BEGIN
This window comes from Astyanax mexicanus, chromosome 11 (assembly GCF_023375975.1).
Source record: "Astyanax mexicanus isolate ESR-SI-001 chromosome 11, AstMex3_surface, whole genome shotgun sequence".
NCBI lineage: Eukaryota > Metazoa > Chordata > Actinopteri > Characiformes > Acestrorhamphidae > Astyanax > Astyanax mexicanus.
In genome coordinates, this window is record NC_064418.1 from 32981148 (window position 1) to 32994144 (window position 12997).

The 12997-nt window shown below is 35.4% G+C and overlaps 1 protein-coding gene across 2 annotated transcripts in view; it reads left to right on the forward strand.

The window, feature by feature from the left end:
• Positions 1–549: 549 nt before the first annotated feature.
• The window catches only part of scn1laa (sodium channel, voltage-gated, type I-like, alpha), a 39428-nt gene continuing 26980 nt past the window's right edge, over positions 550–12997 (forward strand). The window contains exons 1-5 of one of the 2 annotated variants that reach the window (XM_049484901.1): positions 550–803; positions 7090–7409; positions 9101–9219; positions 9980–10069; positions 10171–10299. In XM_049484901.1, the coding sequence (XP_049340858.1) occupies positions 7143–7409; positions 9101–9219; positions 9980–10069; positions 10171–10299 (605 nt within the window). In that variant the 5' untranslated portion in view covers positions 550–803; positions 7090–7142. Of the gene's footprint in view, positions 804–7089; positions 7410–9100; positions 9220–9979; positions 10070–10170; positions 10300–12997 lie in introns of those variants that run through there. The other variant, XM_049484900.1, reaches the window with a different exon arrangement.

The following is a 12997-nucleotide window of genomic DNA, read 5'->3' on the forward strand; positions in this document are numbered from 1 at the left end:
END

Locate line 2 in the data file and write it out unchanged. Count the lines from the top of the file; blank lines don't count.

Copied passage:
Source record: "Astyanax mexicanus isolate ESR-SI-001 chromosome 11, AstMex3_surface, whole genome shotgun sequence".